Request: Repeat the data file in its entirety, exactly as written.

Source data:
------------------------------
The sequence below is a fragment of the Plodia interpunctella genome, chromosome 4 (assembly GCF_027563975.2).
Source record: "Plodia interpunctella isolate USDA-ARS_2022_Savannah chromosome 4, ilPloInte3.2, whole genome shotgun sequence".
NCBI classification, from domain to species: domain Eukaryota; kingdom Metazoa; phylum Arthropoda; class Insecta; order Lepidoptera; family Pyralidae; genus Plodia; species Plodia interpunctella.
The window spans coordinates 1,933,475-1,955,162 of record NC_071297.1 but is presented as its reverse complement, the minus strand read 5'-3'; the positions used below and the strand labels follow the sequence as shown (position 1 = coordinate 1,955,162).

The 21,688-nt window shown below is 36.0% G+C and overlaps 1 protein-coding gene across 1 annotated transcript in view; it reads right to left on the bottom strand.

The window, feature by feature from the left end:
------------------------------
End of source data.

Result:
The sequence below is a fragment of the Plodia interpunctella genome, chromosome 4 (assembly GCF_027563975.2).
Source record: "Plodia interpunctella isolate USDA-ARS_2022_Savannah chromosome 4, ilPloInte3.2, whole genome shotgun sequence".
NCBI classification, from domain to species: domain Eukaryota; kingdom Metazoa; phylum Arthropoda; class Insecta; order Lepidoptera; family Pyralidae; genus Plodia; species Plodia interpunctella.
The window spans coordinates 1,933,475-1,955,162 of record NC_071297.1 but is presented as its reverse complement, the minus strand read 5'-3'; the positions used below and the strand labels follow the sequence as shown (position 1 = coordinate 1,955,162).

The 21,688-nt window shown below is 36.0% G+C and overlaps 1 protein-coding gene across 1 annotated transcript in view; it reads right to left on the bottom strand.

The window, feature by feature from the left end: